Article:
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Summerside introduces budget that tries to address issues old and new

City of Summerside Finance Committee chairwoman Norma McColeman presented her 2019/2020 budget to the public Monday night.
City of Summerside Finance Committee chairwoman Norma McColeman presented her 2019/2020 budget to the public Monday night. - Colin MacLean

The City of Summerside has introduced its $53 million 2019/2020 budget and there is a lot to unpack about it.

Deputy Mayor Norma McColeman, who is also chairwoman of the finance committee, told about 30 people who attended city hall Monday night that this year’s budget is one of “transition”.

“It is about evolving and adapting to meet the needs of our community, but it is also about building on recent success of our great city by capitalizing on opportunities as they arise,” said McColeman.

Some of the issues council chose to tackle with this budget are long-standing or often griped about issues for city residents, but others respond to new concerns councillors said they were faced with while knocking on doors in the recent municipal election.

“I think we brought in a budget that is what people want,” said Mayor Basil Stewart, who noted prior to the meeting that his was his 30th budget as mayor of the city.

 “I think people around the world are upset with governments in general and I think some of the reasons are that (governments) are always coming up with ways to increase things," said Stewart. "Council was of the opinion that let's not do that and see if we can get attraction for more development, more business and more people. I think that’s going to work.”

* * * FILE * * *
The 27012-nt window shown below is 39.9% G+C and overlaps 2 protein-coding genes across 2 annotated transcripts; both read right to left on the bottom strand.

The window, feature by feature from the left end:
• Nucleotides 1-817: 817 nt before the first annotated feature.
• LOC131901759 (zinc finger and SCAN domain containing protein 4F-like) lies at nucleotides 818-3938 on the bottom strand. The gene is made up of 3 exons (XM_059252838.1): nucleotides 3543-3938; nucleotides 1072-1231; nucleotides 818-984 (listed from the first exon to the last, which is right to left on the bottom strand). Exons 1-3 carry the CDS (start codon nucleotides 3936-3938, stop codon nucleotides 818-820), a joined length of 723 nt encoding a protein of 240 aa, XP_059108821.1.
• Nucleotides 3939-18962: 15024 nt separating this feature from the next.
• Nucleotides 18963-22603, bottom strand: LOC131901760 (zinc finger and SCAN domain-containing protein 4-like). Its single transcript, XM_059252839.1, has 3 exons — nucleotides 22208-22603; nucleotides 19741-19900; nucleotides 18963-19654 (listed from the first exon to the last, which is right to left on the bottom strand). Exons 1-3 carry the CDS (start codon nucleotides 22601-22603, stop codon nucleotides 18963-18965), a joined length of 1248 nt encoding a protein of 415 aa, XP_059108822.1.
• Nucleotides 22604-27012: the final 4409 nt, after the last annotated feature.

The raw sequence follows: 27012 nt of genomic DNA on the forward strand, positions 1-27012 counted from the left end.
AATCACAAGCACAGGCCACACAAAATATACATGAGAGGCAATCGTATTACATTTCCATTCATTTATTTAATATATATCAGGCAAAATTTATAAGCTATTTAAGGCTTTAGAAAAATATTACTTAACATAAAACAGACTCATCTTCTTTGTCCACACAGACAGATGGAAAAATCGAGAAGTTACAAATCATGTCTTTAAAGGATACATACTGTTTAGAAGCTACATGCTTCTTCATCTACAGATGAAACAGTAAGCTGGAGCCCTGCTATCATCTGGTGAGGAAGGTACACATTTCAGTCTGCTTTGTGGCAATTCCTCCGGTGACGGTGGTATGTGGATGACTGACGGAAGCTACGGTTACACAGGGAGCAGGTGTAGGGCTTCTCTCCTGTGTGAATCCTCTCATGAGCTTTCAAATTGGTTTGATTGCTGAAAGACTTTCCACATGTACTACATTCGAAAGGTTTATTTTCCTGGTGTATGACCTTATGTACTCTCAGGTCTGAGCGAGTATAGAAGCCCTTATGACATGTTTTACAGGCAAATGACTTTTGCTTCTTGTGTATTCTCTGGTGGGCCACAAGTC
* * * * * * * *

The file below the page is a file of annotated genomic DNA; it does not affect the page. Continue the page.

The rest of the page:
Unlike previous years when council would have voted Monday night to accept the budget, that vote will now take place April 15. The change is in accordance with the new Municipal Government Act, which allows the two weeks for the public to provide feedback to their mayor and councillors.

For more on this year’s budget, check out throughout the day Tuesday and in Wednesday’s print and e-editions.

Some of the budget highlights include:

  • No increases to property tax rates, water and sewer rates or user fees
  • $1 million towards preliminary planning and development of a long-talked about eco-business park
  • An as yet unspecified amount of funding to pay half the cost of hiring a school resource police officer for Three Oaks Senior High
  • $100,000 towards studying a solution to the Pope Road Extension intersection
  • $125,000 to study how to improve the city’s power buying methods
  • Breaking with long-standing city policy, Summerside Electric will not match any rate increases made this year by Maritime Electric
  • $100,000 towards new Lefurgey Subdivision playground equipment
  • $1.5 million to pay down the city’s long-term debt
  • Money to potentially raise the mayor and council honorariums by four per cent.  this is to offset the federal government’s elimination of tax credits mayor and councillors across Canada previously had access to
  • A total of $5 million from general revenues for capital improvements, including $3.3 million for electric utility capital improvements alone
  • $400,000 for new equipment and infrastructure for police and fire services
  • $580,000 for sidewalk construction and repair
  • $445,000 in community grants
  • $400,000 to rejuvinate the waterfront boardwalk

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